HARVARD -- The school committee voted to remove a $1.95 million renovation to The Bromfield School science lab on Monday night, despite a poor heating and ventilation system.

The move came after the committee took its fiscal 2015 capital requests to the Capital Planning Committee, returning with the suggestion that such a large debt-related item had a high risk of failing at town meeting.

The committee voted to remove the item from the capital plan, still citing concerns over issues with heat in the building.

"I don't see a way to make this work," said committee Chairman SusanMary Redinger.

The committee's latest budget, presented to the Finance Committee on Saturday, features an overall increase of 0.71 percent, to $11,894,488. Technology received the biggest increase, with Bromfield School taking up the largest portion of the budget at 33 percent.

The committee also voted to increase a wellness and physical education teaching position at Bromfield to full-time for $22,268, following an increase in health and wellness graduation requirements approved last year. Another $25,000 would go to fund a part-time health and wellness teacher at Hildreth Elementary School.

"It would be smart for us to send the right message that this really is a core part of our curriculum," Redinger said.

The extra $47,268 for the two positions would be taken from the Devens fund, money that comes from MassDevelopment to educate Devens students in Harvard.


Seven capital requests will likely be funded by the Capital Stabilization Fund, said committee member Keith Cheveralls.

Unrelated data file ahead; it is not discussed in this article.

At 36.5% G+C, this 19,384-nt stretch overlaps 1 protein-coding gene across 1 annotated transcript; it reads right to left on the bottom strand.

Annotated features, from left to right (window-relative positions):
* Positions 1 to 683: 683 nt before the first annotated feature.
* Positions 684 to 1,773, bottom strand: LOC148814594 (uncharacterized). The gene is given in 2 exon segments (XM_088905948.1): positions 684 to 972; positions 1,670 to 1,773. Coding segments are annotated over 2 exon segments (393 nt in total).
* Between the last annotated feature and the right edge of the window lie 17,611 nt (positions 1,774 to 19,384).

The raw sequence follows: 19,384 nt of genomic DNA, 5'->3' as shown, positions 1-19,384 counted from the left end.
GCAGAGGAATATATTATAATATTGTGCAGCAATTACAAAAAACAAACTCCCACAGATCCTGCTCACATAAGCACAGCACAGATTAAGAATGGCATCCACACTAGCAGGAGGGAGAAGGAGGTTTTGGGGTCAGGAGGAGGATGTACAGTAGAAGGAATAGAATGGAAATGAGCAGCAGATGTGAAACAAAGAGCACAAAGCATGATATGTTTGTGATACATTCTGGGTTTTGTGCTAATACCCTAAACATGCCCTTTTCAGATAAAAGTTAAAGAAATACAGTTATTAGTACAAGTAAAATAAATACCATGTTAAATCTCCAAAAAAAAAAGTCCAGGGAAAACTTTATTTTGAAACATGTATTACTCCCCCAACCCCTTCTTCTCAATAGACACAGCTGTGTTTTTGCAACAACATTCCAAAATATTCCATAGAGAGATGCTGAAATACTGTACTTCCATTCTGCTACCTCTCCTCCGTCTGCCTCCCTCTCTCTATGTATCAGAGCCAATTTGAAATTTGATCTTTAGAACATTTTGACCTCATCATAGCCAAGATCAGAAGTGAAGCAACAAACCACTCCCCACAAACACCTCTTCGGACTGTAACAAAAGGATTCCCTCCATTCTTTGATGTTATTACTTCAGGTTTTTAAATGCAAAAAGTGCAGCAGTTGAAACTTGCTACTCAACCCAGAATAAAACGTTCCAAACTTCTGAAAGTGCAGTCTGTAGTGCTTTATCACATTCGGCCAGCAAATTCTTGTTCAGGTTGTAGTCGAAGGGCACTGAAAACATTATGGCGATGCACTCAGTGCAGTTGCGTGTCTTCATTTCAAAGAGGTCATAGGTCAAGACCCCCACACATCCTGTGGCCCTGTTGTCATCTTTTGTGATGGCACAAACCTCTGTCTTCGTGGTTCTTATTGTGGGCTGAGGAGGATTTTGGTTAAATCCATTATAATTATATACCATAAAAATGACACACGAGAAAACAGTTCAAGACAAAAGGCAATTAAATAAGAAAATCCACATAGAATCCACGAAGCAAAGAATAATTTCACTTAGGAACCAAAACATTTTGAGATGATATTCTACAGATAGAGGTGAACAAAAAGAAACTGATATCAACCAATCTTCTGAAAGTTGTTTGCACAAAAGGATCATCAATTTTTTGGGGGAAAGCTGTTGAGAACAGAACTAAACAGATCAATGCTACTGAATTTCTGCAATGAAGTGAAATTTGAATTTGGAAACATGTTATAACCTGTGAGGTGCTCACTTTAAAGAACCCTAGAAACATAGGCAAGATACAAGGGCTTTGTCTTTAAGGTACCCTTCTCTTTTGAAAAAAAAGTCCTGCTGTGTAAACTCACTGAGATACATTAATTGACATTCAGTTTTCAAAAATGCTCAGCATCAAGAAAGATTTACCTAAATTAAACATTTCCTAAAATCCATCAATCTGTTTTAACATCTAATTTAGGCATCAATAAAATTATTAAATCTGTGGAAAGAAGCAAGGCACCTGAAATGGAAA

But a $50,000 request to resurface the front roadway and parking lot at Hildreth Elementary stirred a lot of discussion before Capital Planning. Supporting figures actually revealed that the project would cost about $65,000, and the school committee would need to make up the difference.

"The area of significant discussion was, 'Why is the school committee only doing a repair to the existing area?'" Cheveralls said. "The answer to that was very quick and self-evident -- it's in a terrible state and represents a safety issue. But when capital grabs hold of something like this, what they're looking at is, does it really make sense to spend the $50,000?"

The committee agreed to keep the project, although Redinger said it may not work out unless the school committee is comfortable with the actual cost.

"It definitely needs to happen, but it also is like the library parking lot, where we'd survive another year without it having be a huge problem," she said.

The committee ratified a new three-year contract with the Harvard Teachers Association, increasing stipends for the seven educational department leaders from $5,000 to $5,500 per year. The contract's cost of living adjustment is set at two percent until the 2016-2017 year, which is set at 1.5 percent. The contract also featured a $2,500 incentive for teachers who declare their intent to retire at least two years in advance.

Teachers can now seek a $2,000 reimbursement for an unlimited number of graduate courses approved by the administration. The old contract set a maximum of six credits eligible for reimbursement, which varied depending on private and public colleges. The reimbursement will also increase 2.5 percent each year.

School Improvement Plans for both schools are nearly complete with the year-long goals to redesign community service requirements, diversify teaching styles and more.

The principals at Bromfield and Hildreth Elementary presented the mid-year progress report with support from the committee.

"You're either over-achievers or you set the bar too low, because many of these are 100 percent done," Redinger said. "I think that underscores how much work is getting done."

Cheveralls also noted the amount of work, but asked the principals to look at the bigger picture and measure the success of the previous strategic plan.

"What does all of this mean?" he asked. "What has the strategic plan meant over time and by definition?"

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